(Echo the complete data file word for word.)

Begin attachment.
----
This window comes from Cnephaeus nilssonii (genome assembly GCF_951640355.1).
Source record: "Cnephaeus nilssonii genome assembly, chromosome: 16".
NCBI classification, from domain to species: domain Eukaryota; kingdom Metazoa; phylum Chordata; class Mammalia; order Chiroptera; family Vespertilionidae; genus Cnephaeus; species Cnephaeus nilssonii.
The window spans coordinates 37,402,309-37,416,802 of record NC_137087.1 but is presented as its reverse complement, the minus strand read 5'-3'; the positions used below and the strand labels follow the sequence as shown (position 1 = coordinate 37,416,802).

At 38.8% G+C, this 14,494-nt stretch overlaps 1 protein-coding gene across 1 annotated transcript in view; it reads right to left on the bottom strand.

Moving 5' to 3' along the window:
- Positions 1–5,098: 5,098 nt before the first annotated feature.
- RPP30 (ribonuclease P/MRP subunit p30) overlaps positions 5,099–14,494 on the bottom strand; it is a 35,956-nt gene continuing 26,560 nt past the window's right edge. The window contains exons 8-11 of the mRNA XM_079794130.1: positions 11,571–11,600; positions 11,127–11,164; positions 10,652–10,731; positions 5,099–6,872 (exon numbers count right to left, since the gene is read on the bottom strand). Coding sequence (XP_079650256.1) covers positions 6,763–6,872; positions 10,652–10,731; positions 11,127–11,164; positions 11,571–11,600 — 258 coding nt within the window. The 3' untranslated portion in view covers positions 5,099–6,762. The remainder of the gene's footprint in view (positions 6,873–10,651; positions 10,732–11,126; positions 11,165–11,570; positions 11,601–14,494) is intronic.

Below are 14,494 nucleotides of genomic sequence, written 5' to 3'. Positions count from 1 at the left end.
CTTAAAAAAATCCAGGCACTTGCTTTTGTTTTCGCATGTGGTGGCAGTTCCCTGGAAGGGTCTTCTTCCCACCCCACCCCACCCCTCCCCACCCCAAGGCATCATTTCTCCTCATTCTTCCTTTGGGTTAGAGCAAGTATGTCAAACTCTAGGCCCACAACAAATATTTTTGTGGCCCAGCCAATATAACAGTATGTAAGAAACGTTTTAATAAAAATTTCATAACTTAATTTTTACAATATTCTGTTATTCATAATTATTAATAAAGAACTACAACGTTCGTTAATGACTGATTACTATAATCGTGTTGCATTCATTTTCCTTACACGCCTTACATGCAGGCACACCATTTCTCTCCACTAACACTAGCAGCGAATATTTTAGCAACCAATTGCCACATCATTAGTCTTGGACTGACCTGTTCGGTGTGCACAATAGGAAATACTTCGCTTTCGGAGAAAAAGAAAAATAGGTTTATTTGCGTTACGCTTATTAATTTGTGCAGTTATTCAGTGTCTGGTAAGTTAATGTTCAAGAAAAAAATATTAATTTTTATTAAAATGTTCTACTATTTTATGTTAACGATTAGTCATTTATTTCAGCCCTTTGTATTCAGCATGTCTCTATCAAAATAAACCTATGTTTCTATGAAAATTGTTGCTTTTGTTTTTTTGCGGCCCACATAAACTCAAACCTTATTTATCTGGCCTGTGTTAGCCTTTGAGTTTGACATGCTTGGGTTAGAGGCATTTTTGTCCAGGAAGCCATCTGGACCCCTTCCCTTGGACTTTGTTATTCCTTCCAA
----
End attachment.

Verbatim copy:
This window comes from Cnephaeus nilssonii (genome assembly GCF_951640355.1).
Source record: "Cnephaeus nilssonii genome assembly, chromosome: 16".
NCBI classification, from domain to species: domain Eukaryota; kingdom Metazoa; phylum Chordata; class Mammalia; order Chiroptera; family Vespertilionidae; genus Cnephaeus; species Cnephaeus nilssonii.
The window spans coordinates 37,402,309-37,416,802 of record NC_137087.1 but is presented as its reverse complement, the minus strand read 5'-3'; the positions used below and the strand labels follow the sequence as shown (position 1 = coordinate 37,416,802).

At 38.8% G+C, this 14,494-nt stretch overlaps 1 protein-coding gene across 1 annotated transcript in view; it reads right to left on the bottom strand.

Moving 5' to 3' along the window:
- Positions 1–5,098: 5,098 nt before the first annotated feature.
- RPP30 (ribonuclease P/MRP subunit p30) overlaps positions 5,099–14,494 on the bottom strand; it is a 35,956-nt gene continuing 26,560 nt past the window's right edge. The window contains exons 8-11 of the mRNA XM_079794130.1: positions 11,571–11,600; positions 11,127–11,164; positions 10,652–10,731; positions 5,099–6,872 (exon numbers count right to left, since the gene is read on the bottom strand). Coding sequence (XP_079650256.1) covers positions 6,763–6,872; positions 10,652–10,731; positions 11,127–11,164; positions 11,571–11,600 — 258 coding nt within the window. The 3' untranslated portion in view covers positions 5,099–6,762. The remainder of the gene's footprint in view (positions 6,873–10,651; positions 10,732–11,126; positions 11,165–11,570; positions 11,601–14,494) is intronic.

Below are 14,494 nucleotides of genomic sequence, written 5' to 3'. Positions count from 1 at the left end.
CTTAAAAAAATCCAGGCACTTGCTTTTGTTTTCGCATGTGGTGGCAGTTCCCTGGAAGGGTCTTCTTCCCACCCCACCCCACCCCTCCCCACCCCAAGGCATCATTTCTCCTCATTCTTCCTTTGGGTTAGAGCAAGTATGTCAAACTCTAGGCCCACAACAAATATTTTTGTGGCCCAGCCAATATAACAGTATGTAAGAAACGTTTTAATAAAAATTTCATAACTTAATTTTTACAATATTCTGTTATTCATAATTATTAATAAAGAACTACAACGTTCGTTAATGACTGATTACTATAATCGTGTTGCATTCATTTTCCTTACACGCCTTACATGCAGGCACACCATTTCTCTCCACTAACACTAGCAGCGAATATTTTAGCAACCAATTGCCACATCATTAGTCTTGGACTGACCTGTTCGGTGTGCACAATAGGAAATACTTCGCTTTCGGAGAAAAAGAAAAATAGGTTTATTTGCGTTACGCTTATTAATTTGTGCAGTTATTCAGTGTCTGGTAAGTTAATGTTCAAGAAAAAAATATTAATTTTTATTAAAATGTTCTACTATTTTATGTTAACGATTAGTCATTTATTTCAGCCCTTTGTATTCAGCATGTCTCTATCAAAATAAACCTATGTTTCTATGAAAATTGTTGCTTTTGTTTTTTTGCGGCCCACATAAACTCAAACCTTATTTATCTGGCCTGTGTTAGCCTTTGAGTTTGACATGCTTGGGTTAGAGGCATTTTTGTCCAGGAAGCCATCTGGACCCCTTCCCTTGGACTTTGTTATTCCTTCCAA